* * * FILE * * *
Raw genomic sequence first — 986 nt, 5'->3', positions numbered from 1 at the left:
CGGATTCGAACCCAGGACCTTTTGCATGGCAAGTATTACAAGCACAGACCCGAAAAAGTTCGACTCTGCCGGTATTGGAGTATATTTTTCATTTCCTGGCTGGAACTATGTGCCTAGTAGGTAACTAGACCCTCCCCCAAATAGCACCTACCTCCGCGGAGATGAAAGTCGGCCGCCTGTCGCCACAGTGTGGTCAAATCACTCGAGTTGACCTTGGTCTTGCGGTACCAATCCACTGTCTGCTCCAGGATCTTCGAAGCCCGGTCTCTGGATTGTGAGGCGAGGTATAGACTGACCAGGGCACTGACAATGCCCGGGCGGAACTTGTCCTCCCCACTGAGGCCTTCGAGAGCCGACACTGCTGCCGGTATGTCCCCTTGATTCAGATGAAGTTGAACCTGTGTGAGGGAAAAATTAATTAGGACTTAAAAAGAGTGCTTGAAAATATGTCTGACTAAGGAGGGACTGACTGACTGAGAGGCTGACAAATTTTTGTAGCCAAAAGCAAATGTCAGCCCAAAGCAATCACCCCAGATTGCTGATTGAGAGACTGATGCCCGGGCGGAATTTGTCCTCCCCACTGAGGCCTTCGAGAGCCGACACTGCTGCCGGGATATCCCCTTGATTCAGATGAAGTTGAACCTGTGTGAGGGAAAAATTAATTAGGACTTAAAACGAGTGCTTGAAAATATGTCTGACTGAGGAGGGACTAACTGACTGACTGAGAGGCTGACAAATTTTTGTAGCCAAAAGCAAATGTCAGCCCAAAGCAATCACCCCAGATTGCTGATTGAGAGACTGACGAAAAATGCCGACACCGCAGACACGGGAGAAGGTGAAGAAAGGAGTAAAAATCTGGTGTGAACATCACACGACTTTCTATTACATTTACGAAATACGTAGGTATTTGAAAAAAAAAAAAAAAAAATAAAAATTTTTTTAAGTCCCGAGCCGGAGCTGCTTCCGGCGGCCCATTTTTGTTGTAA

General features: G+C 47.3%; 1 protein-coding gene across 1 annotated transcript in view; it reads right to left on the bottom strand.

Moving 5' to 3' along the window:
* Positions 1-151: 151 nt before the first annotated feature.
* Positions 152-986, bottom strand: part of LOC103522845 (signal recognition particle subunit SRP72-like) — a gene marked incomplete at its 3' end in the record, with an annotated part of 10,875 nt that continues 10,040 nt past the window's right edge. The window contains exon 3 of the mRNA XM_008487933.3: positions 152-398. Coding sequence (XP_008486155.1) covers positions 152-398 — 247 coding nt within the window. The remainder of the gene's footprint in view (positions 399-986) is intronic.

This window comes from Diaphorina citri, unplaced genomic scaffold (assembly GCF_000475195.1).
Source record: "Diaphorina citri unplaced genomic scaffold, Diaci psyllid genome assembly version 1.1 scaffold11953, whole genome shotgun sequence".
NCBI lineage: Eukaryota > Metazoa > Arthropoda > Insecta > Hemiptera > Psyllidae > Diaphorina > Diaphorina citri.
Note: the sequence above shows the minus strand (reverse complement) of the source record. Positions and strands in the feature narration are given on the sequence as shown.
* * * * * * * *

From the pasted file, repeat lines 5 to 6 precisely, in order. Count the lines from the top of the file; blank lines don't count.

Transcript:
* Positions 1-151: 151 nt before the first annotated feature.
* Positions 152-986, bottom strand: part of LOC103522845 (signal recognition particle subunit SRP72-like) — a gene marked incomplete at its 3' end in the record, with an annotated part of 10,875 nt that continues 10,040 nt past the window's right edge. The window contains exon 3 of the mRNA XM_008487933.3: positions 152-398. Coding sequence (XP_008486155.1) covers positions 152-398 — 247 coding nt within the window. The remainder of the gene's footprint in view (positions 399-986) is intronic.